The digital readout electronics are mounted to the exterior support frame of the instrument, where the heat generated in these electronics is directly dissipated to the spacecraft chassis. The instrument interfaces with the spacecraft via RS422, providing a per second heartbeat to monitor the instrument health. Data products are stored locally on the instrument, as the real time is issued by the spacecraft to co-register the data to the spacecraft trajectory. Event data from each PMT is tagged and individual module values (gain, bias voltage, pulse shape analysis parameters) can be adjusted in flight. Each electronics board can operate up to 4 Mini-NS modules and future missions can customize the number of Mini-NS modules based on the science mission requirements and configure them based on the spacecraft mass, power and volume constraints.
The mass of the flight Mini-NS instrument (8 modules, 2 electronics board assemblies, mechanical structure) is 3.4 kg with an estimated power draw of 9.6 W. In stand-by mode, the spacecraft will interface with the instrument to transfer data or to initiate data acquisition, where the power draw in this state is estimated to be 3.6 W.
Figure 9: Photo of the fully assembled Mini-NS flight unit (image credit: ASU)
Figure 10: Orbit ground track shown for entire 60 (Earth) day science phase: 141 passes over target area initially (and periodically) centered on the Shackleton Crater (-89.9º latitude), with a close-approach of 7 km at each perilune crossing. The yellow circle denotes LunaH-Map altitude of 8 km; the green circle denotes the LunaH-Map altitude of 12 km (image credit: ASU)
Hydrogen Detection Using Neutron Spectroscopy (Ref. 9)
Every planet in our solar system is constantly bombarded by cosmic ray protons. The Moon doesn't have an atmosphere, so these protons constantly bombard the lunar surface, interacting with the regolith (e.g. rocks and soils) to producing neutrons. As these neutrons "leak" out from the surface, they lose energy and are slowed by collisions. Materials that are more enriched in hydrogen (i.e. lunar regolith within permanently shadowed regions) are more effective at moderating neutrons than unenriched regolith. A (over)simplified analogy for thinking about planetary neutron spectroscopy uses colliding balls. Think of a neutron as a ping pong ball. It will lose about half its energy when it hits another ping pong ball. Every time a neutron (ping pong ball) hits a hydrogen atom (another ping pong ball) it loses about half its energy. Collisions between neutrons and every other element in the periodic table are more like a ping pong ball hitting a bowling ball. This results in increased numbers of low energy (thermal) neutrons and decreased numbers of moderate energy (epithermal) neutrons when more hydrogen is present in the lunar regolith.
LunaH-Map will use a miniature neutron spectrometer (Mini-NS) which uses a neutron sensitive material called a scintillator. Scintillators produce a small light flash when neutrons or other particles interact within their structure. Photomultiplier tubes (or other photosensitive, light-catching and amplifying, devices) then amplify the signal and translate the light flashes into neutron counts. The Mini-NS is designed to detect the suppression of only epithermal neutrons. The Mini-NS uses a gadolinium shield to effectively "screen" (absorb) the thermal neutrons, making the detector sensitive to epithermal neutrons which are related primarily to the abundance of hydrogen. When making measurements over the permanently shadowed regions, where hydrogen is enriched, the Mini-NS will detect lower numbers of epithermal neutrons. These "neutron suppressed regions" correspond to hydrogen enrichments, most likely in the form of water (H2O) or hydroxide (OH).
Figure 11: Illustration of lunar surface bombardment of cosmic particles (image credit: ASU)
Launch: The LunaH-Map 6U CubeSat will fly as a secondary payload on the Artemis-1 mission, originally known as the Orion EM-1 (Exploration Mission) of the SLS (Space Launch System), with a planned launch in 2020.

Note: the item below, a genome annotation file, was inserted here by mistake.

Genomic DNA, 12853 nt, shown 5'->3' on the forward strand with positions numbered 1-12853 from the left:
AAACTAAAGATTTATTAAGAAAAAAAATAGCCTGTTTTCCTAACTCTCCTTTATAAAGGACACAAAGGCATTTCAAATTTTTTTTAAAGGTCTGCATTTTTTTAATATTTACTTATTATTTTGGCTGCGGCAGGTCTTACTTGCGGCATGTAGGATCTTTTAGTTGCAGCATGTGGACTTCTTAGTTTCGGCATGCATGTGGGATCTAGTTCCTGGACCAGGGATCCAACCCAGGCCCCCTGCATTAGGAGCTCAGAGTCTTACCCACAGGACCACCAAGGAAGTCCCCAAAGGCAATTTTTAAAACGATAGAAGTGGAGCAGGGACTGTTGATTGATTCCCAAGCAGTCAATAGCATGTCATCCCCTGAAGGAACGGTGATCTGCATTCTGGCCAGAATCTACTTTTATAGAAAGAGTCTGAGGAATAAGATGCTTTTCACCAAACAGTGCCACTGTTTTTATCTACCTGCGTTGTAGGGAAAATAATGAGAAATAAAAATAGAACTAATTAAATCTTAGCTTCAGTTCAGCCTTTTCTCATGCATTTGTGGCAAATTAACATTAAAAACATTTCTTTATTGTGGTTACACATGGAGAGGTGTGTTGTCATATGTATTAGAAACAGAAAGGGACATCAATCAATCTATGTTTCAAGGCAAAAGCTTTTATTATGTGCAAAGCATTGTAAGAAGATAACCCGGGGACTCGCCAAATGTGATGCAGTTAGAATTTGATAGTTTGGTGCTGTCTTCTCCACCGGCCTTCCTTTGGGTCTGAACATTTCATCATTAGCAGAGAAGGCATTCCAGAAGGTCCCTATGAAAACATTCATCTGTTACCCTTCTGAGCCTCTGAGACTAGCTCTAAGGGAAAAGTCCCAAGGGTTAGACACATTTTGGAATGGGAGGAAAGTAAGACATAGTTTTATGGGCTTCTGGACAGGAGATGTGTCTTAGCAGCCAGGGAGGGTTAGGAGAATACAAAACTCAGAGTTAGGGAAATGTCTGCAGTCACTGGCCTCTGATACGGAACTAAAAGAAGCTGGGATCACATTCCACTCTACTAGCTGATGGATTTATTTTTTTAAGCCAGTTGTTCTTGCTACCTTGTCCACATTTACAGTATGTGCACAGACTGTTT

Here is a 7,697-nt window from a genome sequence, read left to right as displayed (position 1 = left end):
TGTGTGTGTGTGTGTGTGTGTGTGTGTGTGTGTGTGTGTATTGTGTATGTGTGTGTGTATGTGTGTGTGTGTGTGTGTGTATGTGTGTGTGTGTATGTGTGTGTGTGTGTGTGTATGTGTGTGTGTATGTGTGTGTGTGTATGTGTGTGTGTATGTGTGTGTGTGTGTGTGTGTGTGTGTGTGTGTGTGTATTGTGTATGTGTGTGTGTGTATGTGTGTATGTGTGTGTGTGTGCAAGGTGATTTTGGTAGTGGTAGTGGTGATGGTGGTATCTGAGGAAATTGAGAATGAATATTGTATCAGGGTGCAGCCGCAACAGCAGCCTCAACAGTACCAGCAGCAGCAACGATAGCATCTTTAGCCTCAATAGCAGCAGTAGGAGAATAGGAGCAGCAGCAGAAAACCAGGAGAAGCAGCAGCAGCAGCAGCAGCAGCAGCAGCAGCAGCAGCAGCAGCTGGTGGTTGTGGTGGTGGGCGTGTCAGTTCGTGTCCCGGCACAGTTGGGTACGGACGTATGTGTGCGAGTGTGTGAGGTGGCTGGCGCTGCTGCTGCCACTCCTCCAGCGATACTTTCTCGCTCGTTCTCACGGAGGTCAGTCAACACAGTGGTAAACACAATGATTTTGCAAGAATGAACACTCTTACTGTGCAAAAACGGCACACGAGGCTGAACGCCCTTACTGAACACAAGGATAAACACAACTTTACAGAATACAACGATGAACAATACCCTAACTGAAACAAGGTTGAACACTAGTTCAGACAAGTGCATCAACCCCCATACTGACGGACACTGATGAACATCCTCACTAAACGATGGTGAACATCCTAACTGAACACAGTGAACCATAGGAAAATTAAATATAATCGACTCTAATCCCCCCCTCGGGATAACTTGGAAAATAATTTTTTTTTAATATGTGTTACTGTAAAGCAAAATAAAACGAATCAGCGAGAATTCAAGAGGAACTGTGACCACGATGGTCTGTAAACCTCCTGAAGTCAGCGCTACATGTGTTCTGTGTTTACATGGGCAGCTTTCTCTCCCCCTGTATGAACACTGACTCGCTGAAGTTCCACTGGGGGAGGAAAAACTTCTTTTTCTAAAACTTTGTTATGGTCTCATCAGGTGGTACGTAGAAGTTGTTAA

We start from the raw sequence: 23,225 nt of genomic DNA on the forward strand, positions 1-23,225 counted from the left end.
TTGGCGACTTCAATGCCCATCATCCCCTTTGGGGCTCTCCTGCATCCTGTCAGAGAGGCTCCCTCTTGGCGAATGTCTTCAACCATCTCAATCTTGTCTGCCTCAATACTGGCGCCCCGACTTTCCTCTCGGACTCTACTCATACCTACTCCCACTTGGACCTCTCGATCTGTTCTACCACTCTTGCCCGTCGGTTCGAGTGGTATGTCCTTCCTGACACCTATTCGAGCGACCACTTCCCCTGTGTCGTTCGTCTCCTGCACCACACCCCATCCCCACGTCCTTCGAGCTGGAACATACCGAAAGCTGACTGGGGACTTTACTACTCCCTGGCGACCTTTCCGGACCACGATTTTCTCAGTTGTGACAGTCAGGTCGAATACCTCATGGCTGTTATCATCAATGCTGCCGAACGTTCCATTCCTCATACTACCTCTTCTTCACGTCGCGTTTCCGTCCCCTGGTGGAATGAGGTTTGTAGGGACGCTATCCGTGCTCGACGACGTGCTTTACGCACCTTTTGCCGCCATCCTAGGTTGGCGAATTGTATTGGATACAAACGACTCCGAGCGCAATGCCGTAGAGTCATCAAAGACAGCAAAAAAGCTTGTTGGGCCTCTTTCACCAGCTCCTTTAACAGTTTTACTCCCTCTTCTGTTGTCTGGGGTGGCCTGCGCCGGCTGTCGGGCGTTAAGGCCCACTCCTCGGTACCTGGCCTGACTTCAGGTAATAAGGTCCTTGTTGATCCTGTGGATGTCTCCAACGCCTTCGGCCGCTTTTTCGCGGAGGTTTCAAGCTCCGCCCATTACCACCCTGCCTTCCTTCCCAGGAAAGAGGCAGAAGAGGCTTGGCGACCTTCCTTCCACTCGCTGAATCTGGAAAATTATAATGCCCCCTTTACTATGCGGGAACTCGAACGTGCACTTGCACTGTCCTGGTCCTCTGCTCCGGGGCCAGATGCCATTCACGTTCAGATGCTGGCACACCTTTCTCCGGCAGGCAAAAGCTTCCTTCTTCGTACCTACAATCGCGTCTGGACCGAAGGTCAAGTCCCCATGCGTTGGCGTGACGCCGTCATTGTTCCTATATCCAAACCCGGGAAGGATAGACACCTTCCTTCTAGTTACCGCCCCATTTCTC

Overview of secondary payloads on the Artemis-1 mission (formerly Orion/EM-1 mission)
The first flight of NASA's new rocket, SLS ( Space Launch System), will carry 13 CubeSats/Nanosatellites to test innovative ideas along with an uncrewed Orion spacecraft in 2020. These small satellite secondary payloads will carry science and technology investigations to help pave the way for future human exploration in deep space, including the journey to Mars. SLS' first flight, referred to as EM-1 (Exploration Mission-1), provides the rare opportunity for these small experiments to reach deep space destinations, as most launch opportunities for CubeSats are limited to low-Earth orbit. 11) 12)
The secondary payloads, 13 CubeSats, were selected through a series of announcements of flight opportunities, a NASA challenge and negotiations with NASA's international partners.
All the CubeSats will ride to space inside the Orion Stage Adapter, which sits between the ICPS ( Interim Cryogenic Propulsion Stage) and Orion (Figure 12). The cubesats will be deployed following Orion separation from the upper stage and once Orion is a safe distance away.
The SPIE ( Spacecraft and Payload Integration and Evolution) office is located at NASA/MSFC (Marshall Space Flight Center) in Huntsville, Alabama, which handles integration of the secondary payloads.
These small satellites are designed to be efficient and versatile—at no heavier than 14 kg, they are each about the size of a boot box, and do not require any extra power from the rocket to function. The science and technology experiments enabled by these small satellites may enhance our understanding of the deep space environment, expand our knowledge of the moon, and demonstrate technology that could open up possibilities for future missions. 15)
A key requirement imposed on the EM-1 secondary payload developers is that the smallsats do not interfere with Orion, SLS or the primary mission objectives. To meet this requirement, payload developers must take part in a series of safety reviews with the SLS Program's Spacecraft Payload Integration & Evolution (SPIE) organization, which is responsible for the Block 1 upper stage, adapters and payload integration. In addition to working with payload developers to ensure mission safety, the SLS Program also provides a secondary payload deployment system in the OSA (Orion Space Adapter). The deployment window for the CubeSats will be from the time ICPS disposal maneuver is complete (currently estimated to require about four hours post-launch) to up to 10 days after launch. 16)
Figure 12: The CubeSats will be deployed from the Orion Stage Adapter (image credit: NASA, Ref. 12)
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The information compiled and edited in this article was provided by Herbert J. Kramer from his documentation of: "Observation of the Earth and Its Environment: Survey of Missions and Sensors" (Springer Verlag) as well as many other sources after the publication of the 4th edition in 2002. - Comments and corrections to this article are always welcome for further updates (firstname.lastname@example.org).